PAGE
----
The most fun I have as a data scientist is when I learn about something that solves a problem I’ve had for a while.  One of those problems I’ve run into in several jobs now is figuring out what I’ll call “distributedness.”

Say we’ve got two users on your food delivery app: Jones and Fletcher.  Jones and Fletcher are both avid foodies, but their tastes are different.  Where Fletcher often samples new restaurants, Jones tends to order from the same cafe every time she chooses to treat herself.  These are obviously very different behaviors - one user distributes her engagement across lots of categories, the other engages only with one.

It’s not hard to tell Jones apart from Fletcher here - you can count the unique number of restaurants in their event histories.  But it’s trickier when you have a case like a third user we’ll call Bonnie.  Bonnie has a couple of favorite restaurants that she orders from frequently, but she’s also inclined to try new things.  She and Fletcher might conceivably have the same distinct count of restaurants in their event histories, but perhaps Fletcher only ever visits a restaurant once, whereas Bonnie goes back to her favorites several times even as she tries new ones. (and let’s face it, most people are Bonnies!)

These are different kinds of customer, with different messaging strategy implications!  Maybe Fletcher’s having trouble finding a restaurant she likes and needs a bump towards a highly-rated restaurant she hasn’t tried before.  Maybe Bonnie’s showing us her preference for spicy food, alongside her enjoyment of trying new things, and could benefit from a recommendation for Marvel’s Hot Wings.

Whatever messaging strategy we take, we need to first find a way to characterize how much a user distributes their activity across categories.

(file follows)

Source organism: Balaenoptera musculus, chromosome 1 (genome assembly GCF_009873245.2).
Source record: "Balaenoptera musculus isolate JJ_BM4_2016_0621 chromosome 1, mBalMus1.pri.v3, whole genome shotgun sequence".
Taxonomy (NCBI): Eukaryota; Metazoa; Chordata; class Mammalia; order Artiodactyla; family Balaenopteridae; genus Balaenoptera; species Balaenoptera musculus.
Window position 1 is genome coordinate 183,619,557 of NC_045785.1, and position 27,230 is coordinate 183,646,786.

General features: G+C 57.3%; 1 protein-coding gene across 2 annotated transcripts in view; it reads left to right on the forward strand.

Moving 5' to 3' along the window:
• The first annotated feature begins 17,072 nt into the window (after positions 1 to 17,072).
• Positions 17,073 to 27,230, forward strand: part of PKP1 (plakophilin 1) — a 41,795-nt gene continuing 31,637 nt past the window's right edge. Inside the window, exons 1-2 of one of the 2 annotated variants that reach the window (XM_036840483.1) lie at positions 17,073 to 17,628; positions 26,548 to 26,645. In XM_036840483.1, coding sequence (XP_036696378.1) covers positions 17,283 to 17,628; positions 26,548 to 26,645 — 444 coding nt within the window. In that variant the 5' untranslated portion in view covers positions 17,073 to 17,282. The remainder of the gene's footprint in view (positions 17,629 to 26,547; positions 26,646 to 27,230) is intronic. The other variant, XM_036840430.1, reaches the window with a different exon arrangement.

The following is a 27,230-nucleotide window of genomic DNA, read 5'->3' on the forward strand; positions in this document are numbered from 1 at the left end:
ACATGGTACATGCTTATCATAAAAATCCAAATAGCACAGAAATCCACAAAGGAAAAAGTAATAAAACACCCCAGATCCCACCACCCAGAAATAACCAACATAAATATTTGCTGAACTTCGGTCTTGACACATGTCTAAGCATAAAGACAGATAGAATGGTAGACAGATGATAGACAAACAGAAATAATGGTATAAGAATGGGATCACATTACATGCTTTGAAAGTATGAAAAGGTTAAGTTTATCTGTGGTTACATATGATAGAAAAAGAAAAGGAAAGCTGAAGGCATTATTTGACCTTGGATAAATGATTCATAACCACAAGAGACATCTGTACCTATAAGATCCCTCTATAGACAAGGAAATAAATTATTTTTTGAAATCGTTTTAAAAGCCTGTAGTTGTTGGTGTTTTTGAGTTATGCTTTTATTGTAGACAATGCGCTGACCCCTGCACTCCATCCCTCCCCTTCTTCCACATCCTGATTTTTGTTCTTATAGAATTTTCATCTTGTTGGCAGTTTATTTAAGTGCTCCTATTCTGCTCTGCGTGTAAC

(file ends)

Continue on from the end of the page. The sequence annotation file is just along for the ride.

I’ve tried a few different statistical approaches to this general problem in the past, none of which quite captured what I wanted. 

The thing that eventually worked for me was Gini impurity.

Wikipedia defines Gini impurity as measuring "how often a randomly chosen element of a set would be incorrectly labeled if it were labeled randomly and independently according to the distribution of labels in the set. It reaches its minimum (zero) when all cases in the node fall into a single target category." Formally, we can define the Gini impurity of dataset D as this:

...which means: the Gini impurity is the sum of the squared probabilities of falling into any given class, subtracted from 1.

You might have seen this term in walkthroughs of how a decision tree creates decision rules.  Decision trees are often grown by finding splits that minimize the weighted Gini impurity of the child nodes.  In other words, at every split in a tree, we’re trying to sort the data into two boxes where all (or at least most of) the data in either box belongs to just one of the classes we’re trying to predict.

We’re not using Gini impurity to help us solve a classification problem here, though.  We’re turning it on its head somewhat. 

We’re treating each subject’s category frequencies as a dataset, and calculating the Gini impurity for each subject, in order to see how distributed across categories a subject is.

Returning to our restaurant app for demonstration purposes, we can calculate the Gini impurity for each user like this: